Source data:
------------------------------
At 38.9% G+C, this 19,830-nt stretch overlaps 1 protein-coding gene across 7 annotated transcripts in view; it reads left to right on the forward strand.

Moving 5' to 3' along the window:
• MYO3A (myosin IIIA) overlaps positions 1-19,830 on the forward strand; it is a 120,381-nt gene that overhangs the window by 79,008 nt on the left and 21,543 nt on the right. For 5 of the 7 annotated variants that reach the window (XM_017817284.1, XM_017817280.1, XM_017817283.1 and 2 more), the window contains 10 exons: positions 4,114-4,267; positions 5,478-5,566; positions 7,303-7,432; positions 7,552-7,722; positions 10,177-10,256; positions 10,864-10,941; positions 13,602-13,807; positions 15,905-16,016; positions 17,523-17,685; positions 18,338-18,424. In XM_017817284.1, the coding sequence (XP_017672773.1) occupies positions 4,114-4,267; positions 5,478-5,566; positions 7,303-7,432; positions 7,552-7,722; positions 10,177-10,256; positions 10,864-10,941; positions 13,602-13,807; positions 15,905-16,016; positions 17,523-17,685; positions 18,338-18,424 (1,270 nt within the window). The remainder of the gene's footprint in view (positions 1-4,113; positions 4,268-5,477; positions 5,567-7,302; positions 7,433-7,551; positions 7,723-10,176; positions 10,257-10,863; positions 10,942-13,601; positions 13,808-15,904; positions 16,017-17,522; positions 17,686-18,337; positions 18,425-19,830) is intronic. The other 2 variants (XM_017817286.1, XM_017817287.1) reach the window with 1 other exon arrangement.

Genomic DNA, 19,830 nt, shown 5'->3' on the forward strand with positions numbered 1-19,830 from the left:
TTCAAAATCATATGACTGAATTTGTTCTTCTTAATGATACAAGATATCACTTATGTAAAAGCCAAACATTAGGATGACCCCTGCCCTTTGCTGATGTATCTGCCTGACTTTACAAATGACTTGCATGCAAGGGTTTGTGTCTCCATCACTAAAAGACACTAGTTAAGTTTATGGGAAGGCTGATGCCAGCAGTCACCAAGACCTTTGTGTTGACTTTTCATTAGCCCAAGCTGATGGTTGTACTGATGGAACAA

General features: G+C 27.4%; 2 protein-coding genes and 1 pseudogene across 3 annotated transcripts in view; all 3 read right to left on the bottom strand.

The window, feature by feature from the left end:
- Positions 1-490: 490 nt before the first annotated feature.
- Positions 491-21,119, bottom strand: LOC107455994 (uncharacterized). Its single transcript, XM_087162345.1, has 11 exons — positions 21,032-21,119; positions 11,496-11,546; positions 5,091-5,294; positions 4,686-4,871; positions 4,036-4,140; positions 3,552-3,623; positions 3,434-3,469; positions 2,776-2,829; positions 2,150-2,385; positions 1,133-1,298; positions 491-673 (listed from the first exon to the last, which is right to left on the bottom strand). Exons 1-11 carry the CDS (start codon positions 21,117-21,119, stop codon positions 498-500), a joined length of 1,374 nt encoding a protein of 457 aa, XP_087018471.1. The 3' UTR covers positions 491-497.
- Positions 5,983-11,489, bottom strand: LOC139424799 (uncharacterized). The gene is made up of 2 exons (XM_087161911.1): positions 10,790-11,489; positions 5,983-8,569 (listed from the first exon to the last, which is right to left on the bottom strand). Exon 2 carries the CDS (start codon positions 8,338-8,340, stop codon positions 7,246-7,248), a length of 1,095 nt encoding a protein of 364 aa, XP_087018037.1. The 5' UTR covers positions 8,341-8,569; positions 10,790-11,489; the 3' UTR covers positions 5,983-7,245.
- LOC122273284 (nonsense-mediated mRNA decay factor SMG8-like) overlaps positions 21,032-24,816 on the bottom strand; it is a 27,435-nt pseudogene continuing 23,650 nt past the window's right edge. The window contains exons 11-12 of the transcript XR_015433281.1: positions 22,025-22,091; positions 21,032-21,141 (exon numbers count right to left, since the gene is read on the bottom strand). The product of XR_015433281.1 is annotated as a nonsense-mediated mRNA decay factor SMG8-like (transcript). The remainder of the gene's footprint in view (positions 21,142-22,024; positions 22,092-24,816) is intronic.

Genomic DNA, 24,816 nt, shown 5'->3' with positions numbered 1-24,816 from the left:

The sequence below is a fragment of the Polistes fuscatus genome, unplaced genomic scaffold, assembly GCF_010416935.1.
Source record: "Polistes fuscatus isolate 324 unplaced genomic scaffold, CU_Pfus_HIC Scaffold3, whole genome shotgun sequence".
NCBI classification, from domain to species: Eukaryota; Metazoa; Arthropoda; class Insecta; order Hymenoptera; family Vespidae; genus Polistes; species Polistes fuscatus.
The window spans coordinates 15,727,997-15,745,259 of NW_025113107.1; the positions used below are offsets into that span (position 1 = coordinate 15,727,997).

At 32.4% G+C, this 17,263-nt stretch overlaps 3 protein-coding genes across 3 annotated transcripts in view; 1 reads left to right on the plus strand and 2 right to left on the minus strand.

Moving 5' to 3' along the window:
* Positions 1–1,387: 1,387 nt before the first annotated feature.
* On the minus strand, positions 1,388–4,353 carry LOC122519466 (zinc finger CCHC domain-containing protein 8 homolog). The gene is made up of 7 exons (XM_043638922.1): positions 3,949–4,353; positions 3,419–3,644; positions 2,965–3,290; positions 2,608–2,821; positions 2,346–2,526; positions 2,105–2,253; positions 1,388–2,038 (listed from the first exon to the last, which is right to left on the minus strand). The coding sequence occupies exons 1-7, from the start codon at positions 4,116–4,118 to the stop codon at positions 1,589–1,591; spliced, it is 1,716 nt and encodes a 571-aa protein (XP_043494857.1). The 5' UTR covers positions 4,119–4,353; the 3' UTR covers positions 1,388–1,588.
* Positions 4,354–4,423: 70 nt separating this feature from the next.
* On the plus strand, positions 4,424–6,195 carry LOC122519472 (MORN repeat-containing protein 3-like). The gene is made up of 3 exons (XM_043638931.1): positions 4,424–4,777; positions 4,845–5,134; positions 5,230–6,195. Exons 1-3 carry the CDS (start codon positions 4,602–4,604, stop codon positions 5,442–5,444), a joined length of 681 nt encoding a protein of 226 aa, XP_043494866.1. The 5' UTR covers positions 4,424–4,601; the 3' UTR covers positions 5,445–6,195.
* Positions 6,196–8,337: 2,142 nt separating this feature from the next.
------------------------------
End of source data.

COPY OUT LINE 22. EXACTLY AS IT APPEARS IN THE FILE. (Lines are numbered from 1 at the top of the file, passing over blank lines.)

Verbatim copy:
* On the plus strand, positions 4,424–6,195 carry LOC122519472 (MORN repeat-containing protein 3-like). The gene is made up of 3 exons (XM_043638931.1): positions 4,424–4,777; positions 4,845–5,134; positions 5,230–6,195. Exons 1-3 carry the CDS (start codon positions 4,602–4,604, stop codon positions 5,442–5,444), a joined length of 681 nt encoding a protein of 226 aa, XP_043494866.1. The 5' UTR covers positions 4,424–4,601; the 3' UTR covers positions 5,445–6,195.